Always seek up-to-date medical advice from your doctor or a travelers' health centre.
Malaria is present in some parts of Guatemala, particularly in the lowland regions that are popular with tourists. Anti-malarial medication should be taken while visiting the country. Dengue fever is endemic in the country, so mosquito repellent should be worn and as much clothing to cover the skin as possible.
There are two kinds of hospitals in Guatemala, public and privately owned. Avoid the public hospitals if at all possible. Private Guatemalan hospitals are reluctant to give treatment unless they have proof of satisfactory medical insurance. They have no legal obligation to treat you. It is therefore important to take out comprehensive medical insurance and carry documentation with you at all times. In addition, many hospitals and medical services are provided on a pay as you go or a-la-carte basis. You may have to pay for your care and then seek reimbursement from your insurance provider. Also, being a foreigner with insurance, or if they figure you can pay the hospital bill, you run a high risk of getting over-treatment if you visit a hospital. Things to watch out for are unnecessary surgery just to be sure, hospitalization in a private room with TV to get rest, unnecessary test like an aids-test for diarrhea.
It is also advisable to drink only bottled water and to eat only fruit and vegetables that have been washed and peeled.
A Word of Caution
Guatemala still bears the scars of over thirty years of civil war and unrest. While the Peace Accords have been signed, severe inequality and poverty are everywhere and few people trust law enforcement and the legal system. Crime is a serious problem in the country and violent crimes are rapidly on the rise, especially rape. If you are robbed, do not resist, you will get hurt or killed. These people are not bluffing when they say they will use a gun or knife. Avoid traveling at night. Visitors should always be vigilant and prepared. In addition, the country is prone to extreme weather conditions, earthquakes, and several volcanoes are still very active.
Be extremely careful about taking pictures of children. There have been instances where tourists were taking pictures of cute kids and found themselves under attack by an angry and suspicious mob. Many people, especially in the countryside, believe that tourists come to Guatemala to steal their children.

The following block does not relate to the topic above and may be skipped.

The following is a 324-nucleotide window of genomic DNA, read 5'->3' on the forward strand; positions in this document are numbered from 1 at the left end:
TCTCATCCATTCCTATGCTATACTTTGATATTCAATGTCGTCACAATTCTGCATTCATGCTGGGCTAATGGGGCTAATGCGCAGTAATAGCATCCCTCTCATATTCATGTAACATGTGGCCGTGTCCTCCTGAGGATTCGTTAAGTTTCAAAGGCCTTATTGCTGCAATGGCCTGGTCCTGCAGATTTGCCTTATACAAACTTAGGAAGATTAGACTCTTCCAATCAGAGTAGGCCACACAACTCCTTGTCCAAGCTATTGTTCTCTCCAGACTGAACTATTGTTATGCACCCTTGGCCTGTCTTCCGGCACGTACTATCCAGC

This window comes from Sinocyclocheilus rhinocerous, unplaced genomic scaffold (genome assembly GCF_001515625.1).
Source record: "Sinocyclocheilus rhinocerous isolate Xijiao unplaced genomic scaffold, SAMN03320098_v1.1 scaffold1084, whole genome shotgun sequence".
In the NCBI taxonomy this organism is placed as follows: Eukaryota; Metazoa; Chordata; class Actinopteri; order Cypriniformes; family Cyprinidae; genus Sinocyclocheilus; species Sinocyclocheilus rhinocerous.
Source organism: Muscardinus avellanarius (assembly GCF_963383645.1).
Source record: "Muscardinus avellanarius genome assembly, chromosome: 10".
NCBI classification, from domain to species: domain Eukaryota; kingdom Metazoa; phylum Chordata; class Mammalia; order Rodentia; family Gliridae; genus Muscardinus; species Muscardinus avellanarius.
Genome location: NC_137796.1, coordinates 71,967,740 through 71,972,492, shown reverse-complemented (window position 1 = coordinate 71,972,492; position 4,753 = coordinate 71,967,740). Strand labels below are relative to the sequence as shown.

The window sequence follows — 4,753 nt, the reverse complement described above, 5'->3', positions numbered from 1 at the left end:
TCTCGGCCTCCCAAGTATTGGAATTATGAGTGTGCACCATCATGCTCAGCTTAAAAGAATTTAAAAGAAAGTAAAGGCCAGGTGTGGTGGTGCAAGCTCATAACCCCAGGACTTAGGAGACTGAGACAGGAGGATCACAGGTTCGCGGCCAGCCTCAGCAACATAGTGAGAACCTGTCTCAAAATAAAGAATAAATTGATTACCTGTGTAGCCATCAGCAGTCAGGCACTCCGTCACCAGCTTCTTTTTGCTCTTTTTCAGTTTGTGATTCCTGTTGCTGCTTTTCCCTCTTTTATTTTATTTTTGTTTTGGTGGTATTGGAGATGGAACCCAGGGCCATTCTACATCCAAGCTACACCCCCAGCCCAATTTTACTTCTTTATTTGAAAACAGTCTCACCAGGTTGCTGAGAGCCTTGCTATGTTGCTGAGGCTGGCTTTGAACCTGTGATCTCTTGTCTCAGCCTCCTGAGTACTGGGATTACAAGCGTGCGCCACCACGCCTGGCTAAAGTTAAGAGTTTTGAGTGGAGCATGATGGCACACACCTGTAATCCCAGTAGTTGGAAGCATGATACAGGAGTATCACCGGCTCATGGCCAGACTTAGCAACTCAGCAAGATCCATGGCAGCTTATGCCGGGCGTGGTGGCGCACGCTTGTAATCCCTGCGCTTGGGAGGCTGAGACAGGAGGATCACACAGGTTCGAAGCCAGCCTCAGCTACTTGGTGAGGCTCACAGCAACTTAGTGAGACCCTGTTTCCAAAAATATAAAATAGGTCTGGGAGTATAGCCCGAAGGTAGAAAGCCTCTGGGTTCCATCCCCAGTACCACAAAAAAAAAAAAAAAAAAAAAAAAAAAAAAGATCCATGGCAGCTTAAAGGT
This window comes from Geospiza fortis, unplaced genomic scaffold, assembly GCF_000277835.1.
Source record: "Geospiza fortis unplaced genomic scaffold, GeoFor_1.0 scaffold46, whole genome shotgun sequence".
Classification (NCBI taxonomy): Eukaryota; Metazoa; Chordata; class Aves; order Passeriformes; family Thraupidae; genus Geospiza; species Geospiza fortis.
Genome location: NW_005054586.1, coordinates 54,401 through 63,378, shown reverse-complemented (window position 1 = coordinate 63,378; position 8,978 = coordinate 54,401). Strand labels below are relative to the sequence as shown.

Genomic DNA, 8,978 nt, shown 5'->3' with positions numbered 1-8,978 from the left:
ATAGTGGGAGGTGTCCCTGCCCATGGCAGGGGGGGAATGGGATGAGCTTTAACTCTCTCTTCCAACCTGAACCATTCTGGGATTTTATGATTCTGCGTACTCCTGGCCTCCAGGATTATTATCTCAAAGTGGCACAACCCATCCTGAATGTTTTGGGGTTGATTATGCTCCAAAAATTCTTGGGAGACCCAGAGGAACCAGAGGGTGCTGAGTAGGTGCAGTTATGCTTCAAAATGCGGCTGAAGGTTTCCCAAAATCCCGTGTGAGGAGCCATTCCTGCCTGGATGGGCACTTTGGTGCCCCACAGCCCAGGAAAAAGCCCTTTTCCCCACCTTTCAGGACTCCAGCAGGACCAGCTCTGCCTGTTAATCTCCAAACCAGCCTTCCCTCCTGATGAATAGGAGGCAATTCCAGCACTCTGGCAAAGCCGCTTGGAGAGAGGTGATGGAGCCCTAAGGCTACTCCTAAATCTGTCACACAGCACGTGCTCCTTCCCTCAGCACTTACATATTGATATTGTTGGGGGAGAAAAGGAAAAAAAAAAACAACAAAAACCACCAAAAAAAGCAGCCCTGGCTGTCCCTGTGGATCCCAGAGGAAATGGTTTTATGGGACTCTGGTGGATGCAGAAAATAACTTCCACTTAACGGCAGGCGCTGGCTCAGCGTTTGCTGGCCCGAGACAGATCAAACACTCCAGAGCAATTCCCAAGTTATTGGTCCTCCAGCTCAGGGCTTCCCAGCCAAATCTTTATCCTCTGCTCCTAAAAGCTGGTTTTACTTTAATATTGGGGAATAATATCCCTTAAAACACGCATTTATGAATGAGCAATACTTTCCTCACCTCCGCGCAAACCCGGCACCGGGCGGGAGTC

All that being said, Guatemala is a wonderful country to visit and many people travel throughout the country without any problem.
There are a number of places in Guatemala where you can rock climb and Guatemala is home to a growing group of dedicated climbers who are working hard to open new areas and routes. Below are descriptions the three major areas. Information and descriptions come from Daniel Du Toit, Aaron Bergman, and myself.
Las Ventosas is a series of limestone boulders found high up in the Cuchumatanes Mountains past the small community of La Ventosa. A few problems have been established ranging from V0-V3 on different boulders but the potential is unlimited and highball is the name of the game. Be sure to bring some wire brushes and plastic ones to clean moss and dirt off where new problems can be made and don't scrub too much or else it can be possible to give the holds a "new" texture. Be careful if you venture to find new lines on the boulders higher up in the hill as some of the limestone is rotten and no good. Be sure to let someone know at the small tienda across the road from "la casona" that you are exploring the area and just climbing for fun.
The Piedras Cuaches area is very underdeveloped, there are many limestone boulders. You do have to do some hiking to get there and at 10,000+ feet, prepare to get a little winded. There are no clear trails so you will have to do some bushwhacking. The two areas are 1.The huito boulders, two boulders with tons of problems on them. They are on the trail to the Piedras Cuaches and 2. A set of boulders that are totally underdeveloped to the east of the Piedras Cuaches, really close to the road to San Juan Ixcoy on the same "mountain." It is very important that you ask the local cooperative at the entrance of the area for permission to enter, especially if you plan on camping out. This area has gone through many territory disputes, and the last thing they need is a gringo looking like he's going to buy the place.